If you’ve ever heard the saying, “Every no get you closer to a yes”, then chef George Francisco’s persistence will make sense to you. Throughout his career, Francisco always wanted a kitchen garden. He’s tried to set one up in every job he’s had; in America (where he’s from) and Australia (where he’s lived for 13 years), from a few tomatoes in a car park, to cutting rosemary out of a neighbour’s garden (resulting in complaints). Now, at Circa 1876 in the Hunter Valley (which has changed recently from Roberts Circa 1876 to recognise Francisco’s transformation of the restaurant in the last four years), he’s finally got the garden of his dreams.
“The existing herb garden was already the best one I’ve had. I told the owner I wanted something bigger. A couple of weeks later there was heavy machinery, and he was pulling up vines to make more room,” says Francisco. Although now it’s full of lush vegetables such as tomatoes, pumpkin, strawberries and kale as well as a pen of chickens and a beehive, it didn’t happen overnight. “I realised I needed help and I asked people, ‘Do you know any hippies who can grow vegetables?’. I found the perfect person – trained in permaculture. The first thing she did was sit in the garden for three days to get a feel for the weather to, “see where the sun goes, where the wind goes ...”
Now that the garden is established each season brings new inspiration. Autumn’s menu includes a roulade of duck breast and jamon with pickled baby beetroot and braised beetroot greens; and a parcel of ocean trout and kingfish with celeriac, creamed garlic spinach and ocean trout roe. The produce is the star. Chefs are often seen popping out in the middle of service to cut a few extra herbs as dishes are ordered. Whatever he can’t grow himself, Francisco sources from neighbouring farms, including beef. If you’re planning a wedding here, he consults with the couple to create their menu and grows the vegetables months in advance specifically for it.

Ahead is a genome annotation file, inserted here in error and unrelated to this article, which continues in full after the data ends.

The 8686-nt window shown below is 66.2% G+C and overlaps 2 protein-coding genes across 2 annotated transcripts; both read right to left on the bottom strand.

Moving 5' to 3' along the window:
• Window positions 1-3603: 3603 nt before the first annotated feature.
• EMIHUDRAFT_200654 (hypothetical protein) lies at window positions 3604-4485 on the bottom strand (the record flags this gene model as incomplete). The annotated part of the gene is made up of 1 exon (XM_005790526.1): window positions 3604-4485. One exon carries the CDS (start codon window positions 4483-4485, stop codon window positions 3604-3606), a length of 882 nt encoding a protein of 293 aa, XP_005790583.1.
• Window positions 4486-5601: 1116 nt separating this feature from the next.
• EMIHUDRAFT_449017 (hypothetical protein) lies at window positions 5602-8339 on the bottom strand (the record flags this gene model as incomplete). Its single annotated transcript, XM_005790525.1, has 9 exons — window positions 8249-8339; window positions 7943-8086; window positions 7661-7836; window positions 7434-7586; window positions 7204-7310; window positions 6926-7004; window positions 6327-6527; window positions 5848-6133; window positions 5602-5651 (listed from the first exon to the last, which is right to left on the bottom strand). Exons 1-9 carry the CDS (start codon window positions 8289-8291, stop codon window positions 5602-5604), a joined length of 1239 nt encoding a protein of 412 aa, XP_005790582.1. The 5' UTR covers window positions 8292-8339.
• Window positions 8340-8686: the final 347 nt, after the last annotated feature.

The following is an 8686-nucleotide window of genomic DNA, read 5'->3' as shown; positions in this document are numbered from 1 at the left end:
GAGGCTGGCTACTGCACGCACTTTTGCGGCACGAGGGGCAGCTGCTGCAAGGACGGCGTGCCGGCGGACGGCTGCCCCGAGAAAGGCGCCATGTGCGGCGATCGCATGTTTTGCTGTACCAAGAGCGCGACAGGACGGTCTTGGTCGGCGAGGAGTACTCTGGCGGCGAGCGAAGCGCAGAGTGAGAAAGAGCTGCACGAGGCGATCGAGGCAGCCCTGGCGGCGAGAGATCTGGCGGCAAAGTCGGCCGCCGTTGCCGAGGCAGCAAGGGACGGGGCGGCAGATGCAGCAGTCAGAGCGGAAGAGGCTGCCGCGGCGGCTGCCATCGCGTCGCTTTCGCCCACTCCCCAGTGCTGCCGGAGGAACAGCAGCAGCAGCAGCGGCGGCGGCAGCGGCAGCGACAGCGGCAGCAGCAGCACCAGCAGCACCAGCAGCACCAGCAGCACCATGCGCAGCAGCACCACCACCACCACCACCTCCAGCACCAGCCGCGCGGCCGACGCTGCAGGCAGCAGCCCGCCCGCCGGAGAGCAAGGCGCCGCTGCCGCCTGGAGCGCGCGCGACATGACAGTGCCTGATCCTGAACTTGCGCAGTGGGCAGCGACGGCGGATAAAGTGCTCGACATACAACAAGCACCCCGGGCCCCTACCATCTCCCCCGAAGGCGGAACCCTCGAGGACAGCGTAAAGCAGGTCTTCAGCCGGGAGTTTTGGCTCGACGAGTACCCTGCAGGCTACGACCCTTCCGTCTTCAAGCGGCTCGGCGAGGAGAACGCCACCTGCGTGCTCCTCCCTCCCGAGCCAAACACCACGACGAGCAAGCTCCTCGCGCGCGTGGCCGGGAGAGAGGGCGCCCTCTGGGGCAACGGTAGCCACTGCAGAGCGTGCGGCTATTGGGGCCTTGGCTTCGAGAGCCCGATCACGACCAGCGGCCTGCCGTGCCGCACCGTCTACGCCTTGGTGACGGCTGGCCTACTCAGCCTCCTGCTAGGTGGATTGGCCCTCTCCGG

It’s easy to look around the verdant venue and imagine a wedding. The original cottage from 1876 acts as the entrance to the restaurant; the former cooking quarters have been transformed into a Champagne Tattinger Lounge (the best use for a kitchen other than cooking we’ve heard of) and the aesthetic is carried through to the restaurant, with dark wooden beams overhead and a sandstone fireplace. There’s even an aisle of trees directly next to the restaurant.
If you’re concerned driving back to your hotel won’t allow you to taste all the Hunter Valley semillons, boutique hotel Peppers Convent is a short walk up a grand, gravel driveway. A restored convent built in 1909, the exterior is reminiscent of a grand old mansion a governor might have resided in, with opulent French baroque interiors. Each room is filled with beautiful antique furniture. Wake up with a swim in the pool at dawn and a walk in the surrounding fields to ease the hangover.
64 Halls Road, Pokolbin
(02) 4998 4998